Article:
The power of growth after retirement: 15/35/50 Russell's retirement lifestyle rule
The potential solution?During an investor’s working years, the focus is on regular savings and market growth to build a retirement nest egg. But Russell Investments' research shows that when investors reach retirement, following a strategy that keeps their portfolio growing is crucial to fund their desired lifestyle. Based on Russell’s 15/35/50 Retirement Lifestyle Rule, the total value of an individual investor’s cumulative retirement income can come from the following sources:
- 15% from money saved during an investor’s working years
- 35% from the investment growth realized before retirement
- 50% from investment growth that occurs during retirement
Manage risk while planning for growthWhen it comes to designing an effective retirement portfolio, there are three primary risks to consider:
- Market Volatility: If the market declines, the value of a portfolio will be affected. To address this risk, it often makes sense to move into more conservative investments as retirement approaches—but be careful of being overly conservative.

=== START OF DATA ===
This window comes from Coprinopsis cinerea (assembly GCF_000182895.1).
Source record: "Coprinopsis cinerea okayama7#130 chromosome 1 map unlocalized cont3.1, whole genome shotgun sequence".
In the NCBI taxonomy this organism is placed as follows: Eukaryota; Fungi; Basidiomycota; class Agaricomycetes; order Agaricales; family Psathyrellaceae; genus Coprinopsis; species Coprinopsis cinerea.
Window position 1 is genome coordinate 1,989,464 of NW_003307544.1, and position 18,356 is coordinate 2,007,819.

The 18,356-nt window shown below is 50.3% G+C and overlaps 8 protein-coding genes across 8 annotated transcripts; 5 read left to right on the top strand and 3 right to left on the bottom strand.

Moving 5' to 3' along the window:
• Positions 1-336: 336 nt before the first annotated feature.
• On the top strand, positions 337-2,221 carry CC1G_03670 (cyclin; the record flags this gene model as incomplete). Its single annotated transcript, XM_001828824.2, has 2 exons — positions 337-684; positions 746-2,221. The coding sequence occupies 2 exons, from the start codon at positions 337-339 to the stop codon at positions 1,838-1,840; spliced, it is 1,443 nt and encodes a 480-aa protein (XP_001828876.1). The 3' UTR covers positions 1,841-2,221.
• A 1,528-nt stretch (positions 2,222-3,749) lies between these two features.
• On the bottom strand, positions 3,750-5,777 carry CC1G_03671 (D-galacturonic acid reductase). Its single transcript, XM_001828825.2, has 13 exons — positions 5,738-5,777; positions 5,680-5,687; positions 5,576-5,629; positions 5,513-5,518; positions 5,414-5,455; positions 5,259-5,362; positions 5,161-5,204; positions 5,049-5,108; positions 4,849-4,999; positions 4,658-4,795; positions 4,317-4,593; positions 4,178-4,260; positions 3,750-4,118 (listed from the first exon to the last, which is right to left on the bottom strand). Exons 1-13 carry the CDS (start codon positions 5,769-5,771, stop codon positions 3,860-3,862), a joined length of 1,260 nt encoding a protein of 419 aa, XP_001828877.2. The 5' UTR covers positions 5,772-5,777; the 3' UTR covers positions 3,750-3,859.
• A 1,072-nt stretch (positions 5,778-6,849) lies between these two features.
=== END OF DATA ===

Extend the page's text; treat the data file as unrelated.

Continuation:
- Longevity Risk: Many people underestimate their life expectancy. If a portfolio does not continue to grow during retirement, there’s a risk of running out of money.
- Sequential Risk: The timing of when an investor moves from accumulation to decumulation can be crucial to the long-term health of their investment portfolio due to the sequence of investment returns. Poor returns early in retirement are much more harmful to an investor’s retirement portfolio than poor returns later in retirement. The more equity-oriented a portfolio is, the larger the potential impact of sequential risk.
1 Russell’s glide path methodology is designed to help investors achieve a sustainable income stream in retirement. It incorporates reasonable assumptions regarding savings, inflation, and capital market returns along with a clearly specified investment target to determine a suitable asset allocation based on the investor’s age or time to retirement. Younger investors who are further from retirement will have a higher allocation to equity than older investors who are near or at retirement. It does not take into consideration taxes, periods of negative returns or the costs associated with ongoing investments.